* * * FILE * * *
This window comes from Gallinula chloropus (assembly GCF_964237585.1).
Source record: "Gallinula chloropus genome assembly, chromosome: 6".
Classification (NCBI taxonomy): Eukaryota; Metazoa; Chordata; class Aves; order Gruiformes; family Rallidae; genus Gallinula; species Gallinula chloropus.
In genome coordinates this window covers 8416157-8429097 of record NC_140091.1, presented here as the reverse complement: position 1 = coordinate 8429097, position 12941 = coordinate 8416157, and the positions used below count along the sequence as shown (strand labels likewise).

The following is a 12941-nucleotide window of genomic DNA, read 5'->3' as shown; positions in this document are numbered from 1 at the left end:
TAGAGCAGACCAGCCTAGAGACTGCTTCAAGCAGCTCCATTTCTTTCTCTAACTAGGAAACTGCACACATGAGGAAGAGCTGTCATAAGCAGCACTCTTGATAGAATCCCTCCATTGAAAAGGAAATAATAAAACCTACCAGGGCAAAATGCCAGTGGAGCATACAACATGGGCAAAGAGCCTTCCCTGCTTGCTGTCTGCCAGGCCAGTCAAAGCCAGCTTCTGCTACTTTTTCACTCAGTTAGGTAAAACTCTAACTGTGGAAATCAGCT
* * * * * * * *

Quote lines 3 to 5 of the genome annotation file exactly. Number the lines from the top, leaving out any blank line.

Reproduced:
Classification (NCBI taxonomy): Eukaryota; Metazoa; Chordata; class Aves; order Gruiformes; family Rallidae; genus Gallinula; species Gallinula chloropus.
In genome coordinates this window covers 8416157-8429097 of record NC_140091.1, presented here as the reverse complement: position 1 = coordinate 8429097, position 12941 = coordinate 8416157, and the positions used below count along the sequence as shown (strand labels likewise).

The following is a 12941-nucleotide window of genomic DNA, read 5'->3' as shown; positions in this document are numbered from 1 at the left end: